The Breaker Upperers: Taking The Awkwardness Out Of Ending Your Relationship


Written by Luke Barnes


Jen, played by Jackie Van Beek, and Mel, played by Madeleine Sami, run a business where they break up couples.

I enjoy quirky comedies and this was just the ticket for me. I thought it was frequently funny as well as quite heart-warming. The film has a nice message of remaining optimistic in life and staying open to love. It managed to balance heart and comedy well giving each both room to excel whilst also knowing how far to go with the sentimentality before it would be overly so.

I thought both of the leads were good though I would probably say Sami stole the show for me and just pipped it to be the breakout here. Sami’s Mel is easy to root for and her enthusiasm is heart not to be infected by.

Though it was only a small cameo I loved that Jemaine Clements was in this film, though it was only one scene Clements was terrific and his whole scene had me laughing continuously, my one regret for this film is that they didn’t use him more.

Overall, a comedy film that makes you laugh and feel, very sweet.




The humour

The heart


A slight case of pacing issues

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Coming Home In The Dark: In Contention For My Worst Film Of The Year


Written by Luke Barnes


A family is attacked by a duo of deranged men.

What was the need for this film? What did it address that hasn’t already been done so better before? Honestly as I am sat here writing this review after having seen it, I struggle to answer either question. There is nothing wrong with a film being gritty when it is in service of something, but here it seems to be done for nothing more than shock value.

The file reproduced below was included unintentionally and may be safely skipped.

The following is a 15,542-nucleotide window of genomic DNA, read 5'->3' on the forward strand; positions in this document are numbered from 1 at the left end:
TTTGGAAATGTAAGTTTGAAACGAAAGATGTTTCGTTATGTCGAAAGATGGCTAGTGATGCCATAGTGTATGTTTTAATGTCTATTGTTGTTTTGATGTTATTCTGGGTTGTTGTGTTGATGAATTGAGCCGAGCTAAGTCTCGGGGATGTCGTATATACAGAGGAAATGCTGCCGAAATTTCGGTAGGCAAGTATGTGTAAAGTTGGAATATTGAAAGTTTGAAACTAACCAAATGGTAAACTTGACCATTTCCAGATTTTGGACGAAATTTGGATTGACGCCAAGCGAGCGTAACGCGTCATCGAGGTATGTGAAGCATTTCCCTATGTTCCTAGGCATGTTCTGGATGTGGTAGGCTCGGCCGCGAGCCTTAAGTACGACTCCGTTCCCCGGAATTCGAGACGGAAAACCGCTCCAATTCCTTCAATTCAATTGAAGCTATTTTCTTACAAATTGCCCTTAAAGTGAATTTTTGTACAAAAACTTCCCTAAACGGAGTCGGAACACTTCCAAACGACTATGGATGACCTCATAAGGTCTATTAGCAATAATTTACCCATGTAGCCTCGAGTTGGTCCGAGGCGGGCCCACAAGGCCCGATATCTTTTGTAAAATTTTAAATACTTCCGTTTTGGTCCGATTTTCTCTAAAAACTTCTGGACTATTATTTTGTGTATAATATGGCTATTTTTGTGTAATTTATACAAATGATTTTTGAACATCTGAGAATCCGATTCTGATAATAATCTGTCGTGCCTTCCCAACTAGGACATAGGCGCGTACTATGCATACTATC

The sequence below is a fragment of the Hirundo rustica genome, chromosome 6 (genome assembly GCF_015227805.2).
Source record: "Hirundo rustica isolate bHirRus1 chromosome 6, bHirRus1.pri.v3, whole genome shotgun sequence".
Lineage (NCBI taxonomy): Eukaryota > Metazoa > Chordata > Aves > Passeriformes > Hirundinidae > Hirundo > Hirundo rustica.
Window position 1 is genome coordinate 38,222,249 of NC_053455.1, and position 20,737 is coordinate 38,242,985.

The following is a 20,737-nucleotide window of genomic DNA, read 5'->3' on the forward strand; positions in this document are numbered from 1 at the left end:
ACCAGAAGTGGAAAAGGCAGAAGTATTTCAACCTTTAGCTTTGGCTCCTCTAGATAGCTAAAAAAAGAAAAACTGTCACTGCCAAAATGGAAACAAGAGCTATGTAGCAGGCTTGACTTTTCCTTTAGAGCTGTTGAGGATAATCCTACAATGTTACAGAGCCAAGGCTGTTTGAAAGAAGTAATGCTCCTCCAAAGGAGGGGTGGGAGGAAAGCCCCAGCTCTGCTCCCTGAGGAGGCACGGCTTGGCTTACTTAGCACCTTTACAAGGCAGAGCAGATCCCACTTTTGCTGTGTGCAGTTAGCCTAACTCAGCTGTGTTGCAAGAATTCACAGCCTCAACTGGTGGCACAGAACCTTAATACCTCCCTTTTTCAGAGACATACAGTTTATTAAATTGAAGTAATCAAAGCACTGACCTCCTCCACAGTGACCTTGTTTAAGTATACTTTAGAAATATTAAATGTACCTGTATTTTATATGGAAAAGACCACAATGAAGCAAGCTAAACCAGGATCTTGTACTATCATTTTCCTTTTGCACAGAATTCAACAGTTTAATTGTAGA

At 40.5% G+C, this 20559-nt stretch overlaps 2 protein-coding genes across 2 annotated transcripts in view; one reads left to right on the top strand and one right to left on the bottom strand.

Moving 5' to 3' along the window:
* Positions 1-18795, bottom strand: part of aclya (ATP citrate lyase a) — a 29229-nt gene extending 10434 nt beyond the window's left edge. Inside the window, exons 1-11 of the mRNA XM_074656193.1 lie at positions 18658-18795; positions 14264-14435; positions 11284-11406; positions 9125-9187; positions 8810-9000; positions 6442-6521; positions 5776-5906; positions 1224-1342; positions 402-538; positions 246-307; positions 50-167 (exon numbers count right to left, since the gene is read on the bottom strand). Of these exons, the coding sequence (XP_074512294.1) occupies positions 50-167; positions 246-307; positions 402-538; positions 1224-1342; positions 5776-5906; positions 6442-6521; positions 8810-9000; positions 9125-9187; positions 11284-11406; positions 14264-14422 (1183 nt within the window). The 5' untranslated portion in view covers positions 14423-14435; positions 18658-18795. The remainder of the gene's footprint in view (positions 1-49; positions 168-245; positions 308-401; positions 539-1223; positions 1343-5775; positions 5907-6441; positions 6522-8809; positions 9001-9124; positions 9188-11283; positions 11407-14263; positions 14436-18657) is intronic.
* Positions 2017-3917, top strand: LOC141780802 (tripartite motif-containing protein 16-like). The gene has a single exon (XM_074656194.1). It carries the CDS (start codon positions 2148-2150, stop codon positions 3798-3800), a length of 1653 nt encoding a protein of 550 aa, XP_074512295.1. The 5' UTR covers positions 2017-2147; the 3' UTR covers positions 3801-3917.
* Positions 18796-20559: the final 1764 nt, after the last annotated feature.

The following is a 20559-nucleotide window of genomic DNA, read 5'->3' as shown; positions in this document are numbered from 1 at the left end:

A lot of people don’t like films like Hostel as they feel they are over the top, needless and handled in bad taste, well personally I like the Hostel films well enough but I can see all those complaints being true here of this film. It was deeply unpleasant to watch and even more so to finish, it was so bleak, depressing and needless that honestly I struggled to finish it.

I think the thing that makes everything worse is how incredibly predictable it all is. There truly are no surprises here, you know exactly where this film is going throughout, you don’t want it to go there but rather predictably it does and it is unpleasant for doing so.

Overall, this is one of the hardest films I have ever had to sit through.


Really nothing


It is bleak and depressing

It feels done in bad taste and for shock value

It is incredibly predictable

It has major pacing issues

It is a chore to watch

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Eagle Vs Shark: Which Came First?

Eagle Vs Shark is a New Zealand set romantic comedy directed by Taika Waititi. The plot follows the romance of Lilly (Loren Horsley) and Jarrod (Jermaine Clement), with a subplot about Jarrod’s quest to track down his high school bully and beat him up.

As far as Waititi’s film goes this is oddly off beat and almost sad, the wackiness of something like What We Do In The Shadows is a million miles away from this film instead it shares more in common with the darker more upsetting moments in JoJo Rabbit or Hunt For The Wilderpeople. I left this film feeling depressed.